Re-Thinking Meat: How Climate Change Is Disrupting the Food Industry

Re-Thinking Meat: How Climate Change Is Disrupting the Food Industry

Jeff Anhang (The World Bank Group, USA)
DOI: 10.4018/978-1-5225-4757-0.ch021
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This chapter describes how among vegetarian, vegan and animal advocates, it has been a common practice for many decades to cede the terms “meat” to livestock producers, and to ask people to sacrifice meat. Yet during those decades, global consumption of livestock products has exploded. People have often overlooked the fact that “meat” has been defined for centuries as an essential food that includes vegan versions, and plant-based meat has always been framed as equivalent or superior to animal-based meat. In fact, replacing animal-based foods with better alternatives is said to be the only pragmatic way to stop climate change quickly as needed. However, it is unlikely to happen through efforts to reduce meat consumption. It is much more likely to happen through efforts to disrupt meat production and consumption by making and marketing meat and other foods directly from plants.
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Short History Of “Meat”

In English, the word “meat” was used in the early Middle Ages as a generic term to describe foods in general. Later in the Middle Ages, the word gradually became focused on various types of flesh used for food, including the flesh of vegetables (Online Etymology Dictionary, 2017). These days, food companies market products such as “grain meat” (Wegmans, 2017) and “nut meat” (Vegie Delights, 2017), practically always as being equivalent or superior to animal-based meat.

The phenomenon by which plant-based meat is considered equivalent or superior to animal-based meat is not new. Soyfoods started to be considered superior foods in China during the Han dynasty (206 BC–220 AD), when soy sprouts began to be used alternately as both food and medicine. During this period, the introduction of the hand-turned stone mill helped in developing and expanding the production of soymilk, fermented black soybeans, fermented soybean paste, soy sauce, and fermented tofu (Shurtleff et al., 2014).

Starting in the ninth century AD, a form of soymeat called Yuba was created from the film formed when soybeans are boiled; this began first in China and soon after in Japan (Tsutsumi & Tsutsui, 2009). Around the same time, soybean oil and cake – as well as tofu – also started to be created in China (Shurtleff et al., 2014). The earliest known document to use the word “tofu” was written by Tao Ku around the year 965 (Shurtleff et al., 2014). The document was called Qing Yilu – which translates to “Anecdotes, Simple and Exotic” – and it framed soyfoods as superior to animal-based foods. Several centuries later in China, an encyclopedic document entitled Jujia Biyong Shilei Quanji – which translates to “Essential Arts for Family Living” – described methods of making plant-based sausage using wheat gluten. From then through to modern times, soybeans have been rarely used in whole form in Asian cuisine (Shurtleff et al., 2014).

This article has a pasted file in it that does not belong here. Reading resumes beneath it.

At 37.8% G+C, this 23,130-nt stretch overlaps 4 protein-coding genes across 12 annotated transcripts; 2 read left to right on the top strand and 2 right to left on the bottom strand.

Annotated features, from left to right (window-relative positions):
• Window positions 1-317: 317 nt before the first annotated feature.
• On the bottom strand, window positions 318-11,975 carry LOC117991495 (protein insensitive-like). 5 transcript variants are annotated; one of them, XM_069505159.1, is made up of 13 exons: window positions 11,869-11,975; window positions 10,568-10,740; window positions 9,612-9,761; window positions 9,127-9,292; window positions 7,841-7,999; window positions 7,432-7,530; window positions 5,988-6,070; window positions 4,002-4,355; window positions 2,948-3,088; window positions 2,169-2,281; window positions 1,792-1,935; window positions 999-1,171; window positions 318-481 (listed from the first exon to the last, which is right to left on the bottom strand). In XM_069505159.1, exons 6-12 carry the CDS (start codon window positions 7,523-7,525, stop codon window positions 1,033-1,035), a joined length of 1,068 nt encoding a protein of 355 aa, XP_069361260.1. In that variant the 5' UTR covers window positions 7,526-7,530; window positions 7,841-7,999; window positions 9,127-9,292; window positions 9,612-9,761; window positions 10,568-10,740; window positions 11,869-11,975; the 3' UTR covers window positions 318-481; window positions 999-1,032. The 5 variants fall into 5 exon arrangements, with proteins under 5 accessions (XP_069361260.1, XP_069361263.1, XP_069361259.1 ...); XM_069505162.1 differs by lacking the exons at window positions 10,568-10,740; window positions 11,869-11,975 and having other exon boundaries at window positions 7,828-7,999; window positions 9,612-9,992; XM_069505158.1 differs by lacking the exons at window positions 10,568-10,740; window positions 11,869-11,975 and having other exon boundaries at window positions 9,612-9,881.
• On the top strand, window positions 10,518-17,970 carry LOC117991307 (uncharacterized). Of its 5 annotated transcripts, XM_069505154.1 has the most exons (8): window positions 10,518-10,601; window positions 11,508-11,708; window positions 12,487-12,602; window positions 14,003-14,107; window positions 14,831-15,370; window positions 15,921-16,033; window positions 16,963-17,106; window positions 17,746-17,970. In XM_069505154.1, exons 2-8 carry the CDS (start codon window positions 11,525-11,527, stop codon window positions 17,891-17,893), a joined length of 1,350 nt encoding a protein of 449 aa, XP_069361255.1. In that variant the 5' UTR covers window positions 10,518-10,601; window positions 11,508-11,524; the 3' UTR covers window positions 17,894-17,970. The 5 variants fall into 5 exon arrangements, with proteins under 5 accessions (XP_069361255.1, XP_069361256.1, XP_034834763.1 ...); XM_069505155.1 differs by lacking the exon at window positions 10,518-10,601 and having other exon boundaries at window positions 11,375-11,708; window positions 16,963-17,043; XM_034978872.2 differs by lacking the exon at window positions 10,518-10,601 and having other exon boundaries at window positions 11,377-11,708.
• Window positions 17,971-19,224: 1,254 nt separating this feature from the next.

In modern times, disruption of one industry occurs after another has become prevalent. However, this was not always so. In fact, the history of meat shows that its production generally developed in phases of evolution and consolidation, rather than through rapid disruption.

Key Terms in this Chapter

Animal-Based Meat: Food that consists of animal flesh.

Disruption: Appearance of disturbances, problems or alternatives which interrupt the usual course of an event, activity or process.

Meatless Monday: A non-profit initiative and global movement to cut the consumption of meat on Monday.

Peak Livestock: The moment in time when livestock production reaches its peak and is consequently reduced due to factors beyond the control of the producers, such as lower demand or climate change disruptions.

Plant-Based Meat: Food that consists of flesh from plants.

Meat Free Monday: A campaign launched by Paul, Mary and Stella McCartney to address climate change by promoting the consumption of plant-based foods on Monday.

Yuba: A form of soymeat created from the film formed when soybeans are boiled.

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